Even at the height of League of Legends, I think a lot of us can agree that the game was still plagued with people who left the game for a host of reasons, regardless of which server you played on. To address this issue, the LeaverBuster system was developed to dissuade players from repeated offenses. This ties in with how Riot plans to address toxic behavior during gameplay. Let’s take a look at how it works and what you can do to avoid the dreaded low priority queue.
LeaverBuster: Getting to Know You
First and foremost, let’s get a few facts straight. There are a couple of factors that decide the outcome of the LeaverBuster judgment. Things like the total number of matches, the time elapsed between leaving, and just how many matches were left unattended all come into play during this decision. Naturally, an initial warning is given to the player before any actual sanctions are put into effect. This gives them a bit of a heads up and helps correct this behavior, assuming it’s done on purpose.
To be clear, this only applies to matchmade games. This means that ranked, normal, co-op vs. AI, and game modes trigger the effect of LeaverBuster while game modes like custom games do not, regardless of whether or not the warning shows up on-screen after quitting. Repeated offenses may eventually lead to low priority queues, or worse… queue lockouts.
The Nuances of Co-op vs. AI
You might be wondering: if co-op vs. AI triggers LeaverBuster, can I use the same game mode to get out of the penalties from the low priority queue? Simply put, that’s not how the world works. Ranked games have higher stakes than normal game modes. Naturally, this results in abandoning ranked games being treated more severely compared to alternatives.
When Does it Reset?
Riot doesn’t release the exact formulas going through their system, so the best we can do is use a combination of past experiences, testimonials, and first hand information from their website. At the start of the article, we explained how triggering the penalties of LeaverBuster depend on a host of different factors. If we were to simplify it, we could say that it’s percentage-based, and hinges on how often it happens in any number of games.
Let’s give an example. Leaving 3 games in a week sounds like a lot right? However, if you played 60 games in that same week, suddenly it doesn’t sound as bad as it initially did. Think of it like diluting the poison to make it digestible. In a similar vein, 3 games in a month doesn’t sound as bad, but if you’ve only played 3 games in a month, that gives you a track record of a 100% abandon rate.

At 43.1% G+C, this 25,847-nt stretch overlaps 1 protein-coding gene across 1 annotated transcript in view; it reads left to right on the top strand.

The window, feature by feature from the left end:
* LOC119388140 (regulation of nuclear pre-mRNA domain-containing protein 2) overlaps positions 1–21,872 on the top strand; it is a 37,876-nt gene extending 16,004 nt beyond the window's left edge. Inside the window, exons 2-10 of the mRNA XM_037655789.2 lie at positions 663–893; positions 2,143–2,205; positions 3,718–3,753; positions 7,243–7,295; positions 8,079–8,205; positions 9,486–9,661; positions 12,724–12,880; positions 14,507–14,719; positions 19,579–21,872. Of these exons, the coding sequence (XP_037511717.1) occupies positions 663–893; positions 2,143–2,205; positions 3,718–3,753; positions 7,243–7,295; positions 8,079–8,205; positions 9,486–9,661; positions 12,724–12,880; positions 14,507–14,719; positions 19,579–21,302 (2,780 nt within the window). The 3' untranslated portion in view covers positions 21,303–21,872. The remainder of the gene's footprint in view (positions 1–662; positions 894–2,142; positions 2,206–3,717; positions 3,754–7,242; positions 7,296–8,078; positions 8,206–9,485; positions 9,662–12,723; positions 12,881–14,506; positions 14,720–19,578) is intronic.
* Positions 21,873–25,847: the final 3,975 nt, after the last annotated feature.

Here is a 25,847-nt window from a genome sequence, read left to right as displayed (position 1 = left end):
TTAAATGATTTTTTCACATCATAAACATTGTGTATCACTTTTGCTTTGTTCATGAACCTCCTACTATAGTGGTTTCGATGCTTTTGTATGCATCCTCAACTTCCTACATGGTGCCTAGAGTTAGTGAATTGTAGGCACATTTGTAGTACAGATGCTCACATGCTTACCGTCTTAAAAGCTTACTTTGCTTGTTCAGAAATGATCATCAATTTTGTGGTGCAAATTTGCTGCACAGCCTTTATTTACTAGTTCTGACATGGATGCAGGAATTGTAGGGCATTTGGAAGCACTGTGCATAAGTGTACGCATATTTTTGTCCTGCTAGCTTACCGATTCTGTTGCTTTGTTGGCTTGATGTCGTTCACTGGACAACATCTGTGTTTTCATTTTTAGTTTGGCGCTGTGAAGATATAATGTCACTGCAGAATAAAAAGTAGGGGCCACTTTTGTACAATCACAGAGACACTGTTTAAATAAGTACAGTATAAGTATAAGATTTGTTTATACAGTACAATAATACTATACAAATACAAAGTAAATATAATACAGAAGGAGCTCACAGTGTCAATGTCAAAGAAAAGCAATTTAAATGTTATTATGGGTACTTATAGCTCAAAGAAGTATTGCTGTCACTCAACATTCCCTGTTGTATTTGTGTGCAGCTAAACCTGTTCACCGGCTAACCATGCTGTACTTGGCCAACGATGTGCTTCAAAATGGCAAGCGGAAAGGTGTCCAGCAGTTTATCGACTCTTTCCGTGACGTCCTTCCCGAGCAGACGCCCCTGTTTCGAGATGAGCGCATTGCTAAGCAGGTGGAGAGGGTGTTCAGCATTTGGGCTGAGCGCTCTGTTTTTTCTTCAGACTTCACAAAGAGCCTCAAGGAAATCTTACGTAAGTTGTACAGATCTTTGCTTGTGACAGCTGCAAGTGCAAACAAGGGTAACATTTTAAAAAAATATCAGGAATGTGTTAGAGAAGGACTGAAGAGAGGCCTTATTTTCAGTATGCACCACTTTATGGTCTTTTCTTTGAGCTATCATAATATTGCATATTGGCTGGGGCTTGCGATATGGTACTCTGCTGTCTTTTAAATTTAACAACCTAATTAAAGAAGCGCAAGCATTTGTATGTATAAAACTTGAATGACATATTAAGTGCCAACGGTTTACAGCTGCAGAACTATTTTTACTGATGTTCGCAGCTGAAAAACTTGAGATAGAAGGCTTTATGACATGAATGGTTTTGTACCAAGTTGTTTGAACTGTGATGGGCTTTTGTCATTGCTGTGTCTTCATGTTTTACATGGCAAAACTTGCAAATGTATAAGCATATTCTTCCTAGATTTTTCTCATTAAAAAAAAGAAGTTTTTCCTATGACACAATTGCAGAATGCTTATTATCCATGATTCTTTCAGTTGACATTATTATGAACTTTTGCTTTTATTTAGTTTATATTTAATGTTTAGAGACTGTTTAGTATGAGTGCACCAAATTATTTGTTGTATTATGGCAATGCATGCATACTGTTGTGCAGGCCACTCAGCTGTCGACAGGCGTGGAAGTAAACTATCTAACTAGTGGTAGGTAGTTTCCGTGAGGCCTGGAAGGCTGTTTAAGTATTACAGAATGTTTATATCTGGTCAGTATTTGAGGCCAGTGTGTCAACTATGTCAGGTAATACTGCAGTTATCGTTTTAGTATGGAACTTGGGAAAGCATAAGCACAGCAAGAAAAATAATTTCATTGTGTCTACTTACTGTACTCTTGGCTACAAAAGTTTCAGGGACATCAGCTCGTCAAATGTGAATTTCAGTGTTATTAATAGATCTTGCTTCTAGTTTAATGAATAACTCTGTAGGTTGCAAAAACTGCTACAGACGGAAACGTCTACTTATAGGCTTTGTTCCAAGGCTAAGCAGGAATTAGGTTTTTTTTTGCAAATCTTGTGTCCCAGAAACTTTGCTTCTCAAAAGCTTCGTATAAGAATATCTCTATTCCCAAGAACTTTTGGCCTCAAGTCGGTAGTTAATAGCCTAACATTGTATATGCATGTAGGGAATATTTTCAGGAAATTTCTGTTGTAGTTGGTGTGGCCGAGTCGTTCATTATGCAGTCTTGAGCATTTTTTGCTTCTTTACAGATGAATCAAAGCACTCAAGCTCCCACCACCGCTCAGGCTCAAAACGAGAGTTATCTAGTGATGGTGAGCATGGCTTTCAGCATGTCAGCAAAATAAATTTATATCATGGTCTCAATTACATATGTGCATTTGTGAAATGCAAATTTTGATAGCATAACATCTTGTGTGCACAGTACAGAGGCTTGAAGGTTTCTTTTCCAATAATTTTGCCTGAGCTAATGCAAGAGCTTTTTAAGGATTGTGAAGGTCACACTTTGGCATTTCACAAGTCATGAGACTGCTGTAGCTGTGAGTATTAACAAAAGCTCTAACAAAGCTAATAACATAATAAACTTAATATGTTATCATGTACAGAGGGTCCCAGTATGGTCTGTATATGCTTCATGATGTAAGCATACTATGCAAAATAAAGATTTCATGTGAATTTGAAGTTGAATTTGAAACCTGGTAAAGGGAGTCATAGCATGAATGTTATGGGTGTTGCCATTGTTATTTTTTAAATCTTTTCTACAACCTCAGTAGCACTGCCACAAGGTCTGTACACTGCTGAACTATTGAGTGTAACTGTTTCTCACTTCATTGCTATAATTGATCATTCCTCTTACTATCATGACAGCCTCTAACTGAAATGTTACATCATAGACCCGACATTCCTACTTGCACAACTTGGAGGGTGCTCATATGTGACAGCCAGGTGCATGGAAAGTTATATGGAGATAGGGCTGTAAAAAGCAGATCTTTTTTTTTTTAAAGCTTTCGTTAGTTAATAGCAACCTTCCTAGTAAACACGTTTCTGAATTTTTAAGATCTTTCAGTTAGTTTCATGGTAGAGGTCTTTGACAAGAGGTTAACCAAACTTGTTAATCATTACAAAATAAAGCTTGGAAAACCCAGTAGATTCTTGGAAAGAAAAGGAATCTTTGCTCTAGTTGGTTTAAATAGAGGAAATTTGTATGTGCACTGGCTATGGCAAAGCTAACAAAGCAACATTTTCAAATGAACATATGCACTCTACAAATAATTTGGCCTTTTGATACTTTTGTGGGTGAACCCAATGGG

What we’re really getting at here is that, to avoid the low priority queue from triggering due to the formula from LeaverBuster, you’re going to have to try to space out the gaps between your abandons. This isn’t to say that we can always help it, but planning out simple things goes a long way. We should count ourselves lucky, in fact, because during the early days of Wild Rift, leaving a couple of games actually resulted in queue lockouts that lasted several days at a time in certain areas.
While it is in fact called LeaverBuster, it isn’t just leaving that triggers it. Being AFK in game for extended periods of time, leaving during champion select, leaving when the game asks you to accept or decline the match (declining is different from just leaving), and declining multiple times repeatedly, all contribute to the negative credit score you get in their system.
Also read: Best Peeling Abilities
We can’t always avoid leaving a game. In fact, scouring the forums of League and Reddit tells us that there are a number of reasons why it could happen. Players who live with their parents (we can’t pause online games, mom) happen as often as a spotty connection. Sure, we encounter the occasional troll once in a while, and we can’t always keep a spotless attendance record, but this makes us think twice about leaving when we do have control.
This was intended to keep the game fun for everyone. Sure, pumping out new content is always good fun, but systems like these are in place to promote healthy competition. While we all understand that life just happens sometimes, systems like these are arguably good because it makes the real ragers out there think twice about leaving and ruining it for their teammates. It might sound cheesy, but having fun is the most important part of playing League. That, and your pentakill. Yes, that’s important too.